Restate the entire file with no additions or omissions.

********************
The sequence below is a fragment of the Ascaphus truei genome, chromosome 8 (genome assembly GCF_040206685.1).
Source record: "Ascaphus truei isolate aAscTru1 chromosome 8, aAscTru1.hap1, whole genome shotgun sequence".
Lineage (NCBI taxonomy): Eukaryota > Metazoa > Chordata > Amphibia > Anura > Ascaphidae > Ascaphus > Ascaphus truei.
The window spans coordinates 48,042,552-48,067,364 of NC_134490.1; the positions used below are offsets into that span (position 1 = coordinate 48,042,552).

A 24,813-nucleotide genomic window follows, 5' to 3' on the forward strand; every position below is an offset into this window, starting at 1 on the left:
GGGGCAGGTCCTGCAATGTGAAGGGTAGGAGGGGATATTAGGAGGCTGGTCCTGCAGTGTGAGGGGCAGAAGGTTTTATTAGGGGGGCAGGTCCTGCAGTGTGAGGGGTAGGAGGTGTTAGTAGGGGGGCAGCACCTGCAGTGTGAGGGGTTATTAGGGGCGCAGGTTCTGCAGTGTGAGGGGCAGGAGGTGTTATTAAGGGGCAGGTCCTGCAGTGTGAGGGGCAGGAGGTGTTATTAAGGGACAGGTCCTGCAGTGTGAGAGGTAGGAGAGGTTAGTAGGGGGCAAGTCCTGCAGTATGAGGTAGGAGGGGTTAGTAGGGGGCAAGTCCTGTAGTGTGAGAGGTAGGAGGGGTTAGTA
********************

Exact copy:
The sequence below is a fragment of the Ascaphus truei genome, chromosome 8 (genome assembly GCF_040206685.1).
Source record: "Ascaphus truei isolate aAscTru1 chromosome 8, aAscTru1.hap1, whole genome shotgun sequence".
Lineage (NCBI taxonomy): Eukaryota > Metazoa > Chordata > Amphibia > Anura > Ascaphidae > Ascaphus > Ascaphus truei.
The window spans coordinates 48,042,552-48,067,364 of NC_134490.1; the positions used below are offsets into that span (position 1 = coordinate 48,042,552).

A 24,813-nucleotide genomic window follows, 5' to 3' on the forward strand; every position below is an offset into this window, starting at 1 on the left:
GGGGCAGGTCCTGCAATGTGAAGGGTAGGAGGGGATATTAGGAGGCTGGTCCTGCAGTGTGAGGGGCAGAAGGTTTTATTAGGGGGGCAGGTCCTGCAGTGTGAGGGGTAGGAGGTGTTAGTAGGGGGGCAGCACCTGCAGTGTGAGGGGTTATTAGGGGCGCAGGTTCTGCAGTGTGAGGGGCAGGAGGTGTTATTAAGGGGCAGGTCCTGCAGTGTGAGGGGCAGGAGGTGTTATTAAGGGACAGGTCCTGCAGTGTGAGAGGTAGGAGAGGTTAGTAGGGGGCAAGTCCTGCAGTATGAGGTAGGAGGGGTTAGTAGGGGGCAAGTCCTGTAGTGTGAGAGGTAGGAGGGGTTAGTA